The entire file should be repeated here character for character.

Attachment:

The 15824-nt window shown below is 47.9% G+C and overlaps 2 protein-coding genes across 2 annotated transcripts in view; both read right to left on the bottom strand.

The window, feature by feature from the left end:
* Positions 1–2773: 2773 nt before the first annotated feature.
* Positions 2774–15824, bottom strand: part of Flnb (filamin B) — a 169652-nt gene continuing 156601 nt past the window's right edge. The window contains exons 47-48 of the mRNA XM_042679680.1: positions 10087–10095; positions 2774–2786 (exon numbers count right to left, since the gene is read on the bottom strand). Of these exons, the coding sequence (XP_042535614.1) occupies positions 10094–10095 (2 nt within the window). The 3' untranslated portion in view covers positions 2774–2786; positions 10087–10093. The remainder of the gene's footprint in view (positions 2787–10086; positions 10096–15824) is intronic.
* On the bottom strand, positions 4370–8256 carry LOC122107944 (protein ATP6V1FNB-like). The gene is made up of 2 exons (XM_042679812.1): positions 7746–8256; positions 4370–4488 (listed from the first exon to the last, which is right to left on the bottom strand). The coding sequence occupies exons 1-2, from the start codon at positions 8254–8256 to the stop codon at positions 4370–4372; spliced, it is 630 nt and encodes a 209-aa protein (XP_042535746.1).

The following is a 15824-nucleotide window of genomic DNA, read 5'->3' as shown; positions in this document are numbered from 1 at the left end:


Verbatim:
The 15824-nt window shown below is 47.9% G+C and overlaps 2 protein-coding genes across 2 annotated transcripts in view; both read right to left on the bottom strand.

The window, feature by feature from the left end:
* Positions 1–2773: 2773 nt before the first annotated feature.
* Positions 2774–15824, bottom strand: part of Flnb (filamin B) — a 169652-nt gene continuing 156601 nt past the window's right edge. The window contains exons 47-48 of the mRNA XM_042679680.1: positions 10087–10095; positions 2774–2786 (exon numbers count right to left, since the gene is read on the bottom strand). Of these exons, the coding sequence (XP_042535614.1) occupies positions 10094–10095 (2 nt within the window). The 3' untranslated portion in view covers positions 2774–2786; positions 10087–10093. The remainder of the gene's footprint in view (positions 2787–10086; positions 10096–15824) is intronic.
* On the bottom strand, positions 4370–8256 carry LOC122107944 (protein ATP6V1FNB-like). The gene is made up of 2 exons (XM_042679812.1): positions 7746–8256; positions 4370–4488 (listed from the first exon to the last, which is right to left on the bottom strand). The coding sequence occupies exons 1-2, from the start codon at positions 8254–8256 to the stop codon at positions 4370–4372; spliced, it is 630 nt and encodes a 209-aa protein (XP_042535746.1).

The following is a 15824-nucleotide window of genomic DNA, read 5'->3' as shown; positions in this document are numbered from 1 at the left end: